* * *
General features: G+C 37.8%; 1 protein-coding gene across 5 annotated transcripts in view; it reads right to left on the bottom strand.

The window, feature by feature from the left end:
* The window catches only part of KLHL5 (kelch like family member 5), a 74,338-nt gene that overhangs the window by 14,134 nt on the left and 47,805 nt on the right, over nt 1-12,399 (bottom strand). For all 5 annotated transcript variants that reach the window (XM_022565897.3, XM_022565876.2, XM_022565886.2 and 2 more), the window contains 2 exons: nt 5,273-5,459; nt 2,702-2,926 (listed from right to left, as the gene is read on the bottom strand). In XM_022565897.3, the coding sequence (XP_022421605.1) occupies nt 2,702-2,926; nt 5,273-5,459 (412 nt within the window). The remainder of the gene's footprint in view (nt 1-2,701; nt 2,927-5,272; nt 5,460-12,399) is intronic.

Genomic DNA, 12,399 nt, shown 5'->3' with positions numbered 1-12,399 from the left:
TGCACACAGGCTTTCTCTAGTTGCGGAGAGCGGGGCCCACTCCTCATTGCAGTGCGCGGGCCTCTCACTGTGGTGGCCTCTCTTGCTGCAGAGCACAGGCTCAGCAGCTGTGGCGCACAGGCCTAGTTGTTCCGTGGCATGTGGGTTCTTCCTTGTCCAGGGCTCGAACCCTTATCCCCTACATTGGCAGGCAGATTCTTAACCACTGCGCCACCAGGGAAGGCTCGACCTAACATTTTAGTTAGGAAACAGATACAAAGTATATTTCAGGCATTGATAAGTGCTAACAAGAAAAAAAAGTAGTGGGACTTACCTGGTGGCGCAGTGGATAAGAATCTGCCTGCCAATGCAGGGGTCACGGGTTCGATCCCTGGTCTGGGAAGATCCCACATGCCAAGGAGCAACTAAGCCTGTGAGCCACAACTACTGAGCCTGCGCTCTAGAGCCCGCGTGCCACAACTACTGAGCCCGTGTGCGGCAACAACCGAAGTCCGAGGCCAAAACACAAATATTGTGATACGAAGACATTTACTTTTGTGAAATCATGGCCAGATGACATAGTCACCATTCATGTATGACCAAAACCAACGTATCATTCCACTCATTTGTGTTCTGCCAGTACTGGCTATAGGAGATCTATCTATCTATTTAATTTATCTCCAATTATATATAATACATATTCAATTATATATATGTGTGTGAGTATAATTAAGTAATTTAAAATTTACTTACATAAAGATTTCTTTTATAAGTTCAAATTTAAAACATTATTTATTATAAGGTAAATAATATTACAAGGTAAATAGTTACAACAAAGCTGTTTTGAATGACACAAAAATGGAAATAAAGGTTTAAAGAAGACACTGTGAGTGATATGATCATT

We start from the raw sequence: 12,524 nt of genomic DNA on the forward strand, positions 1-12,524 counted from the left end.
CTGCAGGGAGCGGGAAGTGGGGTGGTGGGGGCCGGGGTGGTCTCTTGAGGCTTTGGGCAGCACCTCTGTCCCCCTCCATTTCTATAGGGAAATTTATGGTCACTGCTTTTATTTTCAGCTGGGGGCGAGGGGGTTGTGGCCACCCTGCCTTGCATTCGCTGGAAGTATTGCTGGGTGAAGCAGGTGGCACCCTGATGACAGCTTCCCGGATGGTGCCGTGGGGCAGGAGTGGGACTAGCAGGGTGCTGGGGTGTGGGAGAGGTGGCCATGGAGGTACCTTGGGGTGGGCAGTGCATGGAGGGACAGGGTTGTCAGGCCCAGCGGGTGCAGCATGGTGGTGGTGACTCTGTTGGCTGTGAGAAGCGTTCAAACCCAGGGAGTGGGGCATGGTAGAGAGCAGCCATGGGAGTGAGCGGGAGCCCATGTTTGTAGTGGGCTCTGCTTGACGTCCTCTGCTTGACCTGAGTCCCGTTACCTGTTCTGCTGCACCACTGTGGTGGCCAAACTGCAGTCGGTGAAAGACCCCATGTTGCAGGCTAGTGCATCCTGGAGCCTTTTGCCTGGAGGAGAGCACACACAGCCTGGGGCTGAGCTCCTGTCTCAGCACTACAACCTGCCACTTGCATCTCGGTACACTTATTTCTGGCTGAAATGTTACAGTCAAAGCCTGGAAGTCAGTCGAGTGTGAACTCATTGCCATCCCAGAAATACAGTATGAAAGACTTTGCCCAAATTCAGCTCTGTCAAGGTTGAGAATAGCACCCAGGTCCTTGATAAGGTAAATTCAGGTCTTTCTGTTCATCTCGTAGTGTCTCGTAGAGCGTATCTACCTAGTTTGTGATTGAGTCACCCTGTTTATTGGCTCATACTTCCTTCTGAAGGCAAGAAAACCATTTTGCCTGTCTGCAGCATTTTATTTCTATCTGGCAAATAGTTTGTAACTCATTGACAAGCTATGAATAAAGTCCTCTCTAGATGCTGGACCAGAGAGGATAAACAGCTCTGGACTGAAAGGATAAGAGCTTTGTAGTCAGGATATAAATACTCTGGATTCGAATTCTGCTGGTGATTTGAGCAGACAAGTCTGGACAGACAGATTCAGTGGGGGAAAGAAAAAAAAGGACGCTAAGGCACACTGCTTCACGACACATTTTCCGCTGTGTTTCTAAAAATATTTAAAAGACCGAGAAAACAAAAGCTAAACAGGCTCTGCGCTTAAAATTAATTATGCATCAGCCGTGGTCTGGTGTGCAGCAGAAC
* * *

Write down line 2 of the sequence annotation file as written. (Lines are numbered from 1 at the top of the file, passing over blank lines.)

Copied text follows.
The window, feature by feature from the left end: